In the near term, the changes in the economy due to the pandemic has left a mark of fear and uncertainty that creates challenge.

Our focus continues to be client service driven which requires investment in our workforce and we continue to seek out qualified team members to meet the needs of ongoing growth of the firm.

I personally feel it is too soon to tell regarding any long-term effects and each business sector will experience different impacts. Additional economic changes should be expected in connection with election results that will require many business owners to evaluate both short-term and long-term strategies.

What is a piece of advice do you give to all of your clients?

For individual clients, top piece of advice is to get proper wills and trusts done and estate plan as appropriate. Regardless of the industry in which our clients operate, this is something all our clients can benefit from. It is not uncommon for our Family Office Team to take on a new client accounting for an estate without a will or trust to guide the process.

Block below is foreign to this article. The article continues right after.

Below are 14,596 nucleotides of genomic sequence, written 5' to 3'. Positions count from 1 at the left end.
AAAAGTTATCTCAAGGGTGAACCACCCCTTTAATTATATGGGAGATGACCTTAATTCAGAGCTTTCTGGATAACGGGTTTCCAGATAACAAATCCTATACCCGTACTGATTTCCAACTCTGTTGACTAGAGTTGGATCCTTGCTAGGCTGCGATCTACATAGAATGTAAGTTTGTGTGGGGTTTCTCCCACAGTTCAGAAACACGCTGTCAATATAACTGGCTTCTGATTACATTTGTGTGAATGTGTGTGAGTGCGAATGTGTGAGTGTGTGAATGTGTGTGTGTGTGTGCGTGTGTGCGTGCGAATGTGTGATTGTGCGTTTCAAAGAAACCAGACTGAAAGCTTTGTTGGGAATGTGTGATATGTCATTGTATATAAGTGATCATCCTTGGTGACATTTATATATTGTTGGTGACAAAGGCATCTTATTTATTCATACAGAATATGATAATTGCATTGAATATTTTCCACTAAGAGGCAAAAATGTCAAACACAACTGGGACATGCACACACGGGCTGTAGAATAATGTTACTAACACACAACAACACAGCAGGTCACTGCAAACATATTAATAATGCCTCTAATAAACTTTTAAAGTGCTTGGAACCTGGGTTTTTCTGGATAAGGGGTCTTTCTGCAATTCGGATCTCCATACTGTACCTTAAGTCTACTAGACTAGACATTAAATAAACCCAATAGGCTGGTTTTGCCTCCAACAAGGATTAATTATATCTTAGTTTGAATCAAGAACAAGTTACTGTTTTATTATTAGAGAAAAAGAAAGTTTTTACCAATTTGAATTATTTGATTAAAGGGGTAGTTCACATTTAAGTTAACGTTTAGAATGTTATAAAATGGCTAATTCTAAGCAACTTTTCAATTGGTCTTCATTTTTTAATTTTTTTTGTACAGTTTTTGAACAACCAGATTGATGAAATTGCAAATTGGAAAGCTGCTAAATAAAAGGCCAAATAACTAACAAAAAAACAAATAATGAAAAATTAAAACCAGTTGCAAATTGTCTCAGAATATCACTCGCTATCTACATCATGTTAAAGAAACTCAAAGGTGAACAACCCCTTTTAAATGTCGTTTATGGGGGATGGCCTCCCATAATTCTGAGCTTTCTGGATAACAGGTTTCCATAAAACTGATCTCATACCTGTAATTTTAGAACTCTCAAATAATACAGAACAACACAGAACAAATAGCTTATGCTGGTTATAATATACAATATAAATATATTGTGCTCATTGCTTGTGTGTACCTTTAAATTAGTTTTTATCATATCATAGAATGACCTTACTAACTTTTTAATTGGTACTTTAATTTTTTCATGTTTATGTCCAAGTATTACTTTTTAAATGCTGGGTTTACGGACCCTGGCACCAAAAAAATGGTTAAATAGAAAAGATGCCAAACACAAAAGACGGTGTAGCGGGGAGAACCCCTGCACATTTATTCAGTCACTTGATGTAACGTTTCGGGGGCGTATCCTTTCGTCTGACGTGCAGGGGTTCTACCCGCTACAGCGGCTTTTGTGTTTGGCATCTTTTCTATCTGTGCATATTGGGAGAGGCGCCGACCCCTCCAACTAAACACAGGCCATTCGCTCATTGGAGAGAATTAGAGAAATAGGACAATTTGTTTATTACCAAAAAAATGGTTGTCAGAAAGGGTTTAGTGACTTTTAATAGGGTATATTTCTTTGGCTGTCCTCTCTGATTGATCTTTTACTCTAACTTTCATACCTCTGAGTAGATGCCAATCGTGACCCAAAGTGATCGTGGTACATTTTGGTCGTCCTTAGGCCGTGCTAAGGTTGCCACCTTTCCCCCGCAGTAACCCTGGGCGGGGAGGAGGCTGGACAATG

There are so many reasons this is important from protecting your interests and tax savings to privacy issues during probate process. The benefits far outweigh the costs.

For our business clients, the top advice is to put in place strong internal controls and best practices. Doing so from the start helps to support ongoing business growth and provides opportunity to improve performance and productivity.

Like our team at Mengali Accountancy, best practices help create a culture of creativity and collaboration. Work smarter, not harder to achieve complete, accurate and timely results.

What is the biggest tax advantage most company clients can take advantage of right now?

In March 2020 the Coronavirus Aid, Relief, and Economic Security Act, aka the CARES Act was signed offering opportunities for many business clients.